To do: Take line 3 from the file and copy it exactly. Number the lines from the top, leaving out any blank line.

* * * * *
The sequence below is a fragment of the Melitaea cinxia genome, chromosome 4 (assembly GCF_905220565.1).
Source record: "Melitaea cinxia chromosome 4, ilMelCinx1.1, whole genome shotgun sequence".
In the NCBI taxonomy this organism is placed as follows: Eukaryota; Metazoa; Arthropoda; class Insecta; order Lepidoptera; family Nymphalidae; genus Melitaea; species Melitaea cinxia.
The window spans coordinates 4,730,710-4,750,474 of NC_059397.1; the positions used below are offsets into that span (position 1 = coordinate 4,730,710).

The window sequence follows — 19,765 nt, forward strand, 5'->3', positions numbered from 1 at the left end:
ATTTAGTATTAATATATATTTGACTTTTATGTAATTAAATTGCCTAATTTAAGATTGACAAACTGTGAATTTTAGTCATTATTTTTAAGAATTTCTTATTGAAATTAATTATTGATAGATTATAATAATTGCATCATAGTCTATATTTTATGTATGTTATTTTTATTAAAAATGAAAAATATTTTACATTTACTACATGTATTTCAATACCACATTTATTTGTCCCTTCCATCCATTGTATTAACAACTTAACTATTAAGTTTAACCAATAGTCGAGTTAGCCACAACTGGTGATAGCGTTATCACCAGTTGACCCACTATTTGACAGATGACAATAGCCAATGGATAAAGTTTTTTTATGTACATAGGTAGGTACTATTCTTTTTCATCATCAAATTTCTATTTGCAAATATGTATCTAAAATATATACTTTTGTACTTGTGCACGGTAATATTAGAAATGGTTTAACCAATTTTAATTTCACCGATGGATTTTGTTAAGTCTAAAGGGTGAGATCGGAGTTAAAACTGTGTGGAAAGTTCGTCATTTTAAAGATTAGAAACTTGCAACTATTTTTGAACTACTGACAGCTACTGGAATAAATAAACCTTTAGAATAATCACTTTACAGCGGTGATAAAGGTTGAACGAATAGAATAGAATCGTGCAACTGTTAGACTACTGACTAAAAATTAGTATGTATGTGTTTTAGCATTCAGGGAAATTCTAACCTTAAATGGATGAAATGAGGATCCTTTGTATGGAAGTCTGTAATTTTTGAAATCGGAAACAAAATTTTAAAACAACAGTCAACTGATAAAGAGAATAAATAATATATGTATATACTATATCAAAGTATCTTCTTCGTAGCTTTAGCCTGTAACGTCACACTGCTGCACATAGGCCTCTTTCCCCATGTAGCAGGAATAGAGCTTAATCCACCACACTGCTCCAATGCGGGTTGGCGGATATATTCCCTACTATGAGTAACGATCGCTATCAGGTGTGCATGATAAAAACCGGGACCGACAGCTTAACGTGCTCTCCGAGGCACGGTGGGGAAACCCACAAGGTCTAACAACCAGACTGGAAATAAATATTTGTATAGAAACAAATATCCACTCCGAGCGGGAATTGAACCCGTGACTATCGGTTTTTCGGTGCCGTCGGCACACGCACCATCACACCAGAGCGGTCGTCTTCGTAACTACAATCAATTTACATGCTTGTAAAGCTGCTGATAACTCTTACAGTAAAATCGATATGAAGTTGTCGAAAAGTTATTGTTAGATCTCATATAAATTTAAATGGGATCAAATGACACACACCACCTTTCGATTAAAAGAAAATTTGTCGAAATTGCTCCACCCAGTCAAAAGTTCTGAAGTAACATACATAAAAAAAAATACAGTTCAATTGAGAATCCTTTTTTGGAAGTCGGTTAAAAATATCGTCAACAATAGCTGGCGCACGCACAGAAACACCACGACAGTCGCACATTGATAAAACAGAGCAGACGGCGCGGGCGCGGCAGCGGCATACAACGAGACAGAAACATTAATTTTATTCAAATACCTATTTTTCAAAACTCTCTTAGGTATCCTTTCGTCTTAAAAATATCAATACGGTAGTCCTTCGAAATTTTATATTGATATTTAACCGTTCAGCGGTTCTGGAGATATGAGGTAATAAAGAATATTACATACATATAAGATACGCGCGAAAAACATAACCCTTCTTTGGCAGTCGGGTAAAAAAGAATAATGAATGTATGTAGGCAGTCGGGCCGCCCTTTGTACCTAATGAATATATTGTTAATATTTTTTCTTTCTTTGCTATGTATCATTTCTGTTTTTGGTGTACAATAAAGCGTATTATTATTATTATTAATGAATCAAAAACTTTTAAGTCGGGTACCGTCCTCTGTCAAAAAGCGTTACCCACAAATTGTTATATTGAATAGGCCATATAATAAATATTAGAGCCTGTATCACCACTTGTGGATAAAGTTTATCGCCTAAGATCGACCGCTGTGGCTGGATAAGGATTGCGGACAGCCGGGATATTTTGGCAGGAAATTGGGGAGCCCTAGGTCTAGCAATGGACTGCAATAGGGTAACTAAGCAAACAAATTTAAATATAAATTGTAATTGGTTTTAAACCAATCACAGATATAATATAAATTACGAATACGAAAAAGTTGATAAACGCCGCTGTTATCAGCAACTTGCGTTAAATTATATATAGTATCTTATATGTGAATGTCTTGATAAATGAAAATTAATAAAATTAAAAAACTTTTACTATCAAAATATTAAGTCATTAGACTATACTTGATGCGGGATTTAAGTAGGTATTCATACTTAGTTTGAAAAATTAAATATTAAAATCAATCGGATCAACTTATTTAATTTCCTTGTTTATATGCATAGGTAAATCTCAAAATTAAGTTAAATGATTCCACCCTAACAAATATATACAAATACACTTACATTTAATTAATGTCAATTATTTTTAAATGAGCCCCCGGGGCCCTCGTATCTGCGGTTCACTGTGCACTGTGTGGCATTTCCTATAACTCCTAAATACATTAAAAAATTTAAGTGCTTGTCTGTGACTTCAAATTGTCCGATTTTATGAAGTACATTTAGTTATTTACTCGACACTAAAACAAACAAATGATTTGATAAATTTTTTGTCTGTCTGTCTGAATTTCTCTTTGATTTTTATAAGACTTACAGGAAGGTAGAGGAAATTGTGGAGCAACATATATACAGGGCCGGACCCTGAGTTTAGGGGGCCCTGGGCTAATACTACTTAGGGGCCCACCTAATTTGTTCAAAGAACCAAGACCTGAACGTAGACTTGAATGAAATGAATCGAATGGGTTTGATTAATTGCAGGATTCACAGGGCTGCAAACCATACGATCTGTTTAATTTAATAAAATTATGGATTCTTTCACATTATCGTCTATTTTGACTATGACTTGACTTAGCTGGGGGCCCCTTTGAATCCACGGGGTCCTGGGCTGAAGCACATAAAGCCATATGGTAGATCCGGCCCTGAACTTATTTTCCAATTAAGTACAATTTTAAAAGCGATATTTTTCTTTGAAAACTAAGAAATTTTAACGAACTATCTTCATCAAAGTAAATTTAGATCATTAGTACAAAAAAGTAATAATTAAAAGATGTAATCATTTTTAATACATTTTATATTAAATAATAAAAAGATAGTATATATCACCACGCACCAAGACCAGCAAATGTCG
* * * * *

In the NCBI taxonomy this organism is placed as follows: Eukaryota; Metazoa; Arthropoda; class Insecta; order Lepidoptera; family Nymphalidae; genus Melitaea; species Melitaea cinxia.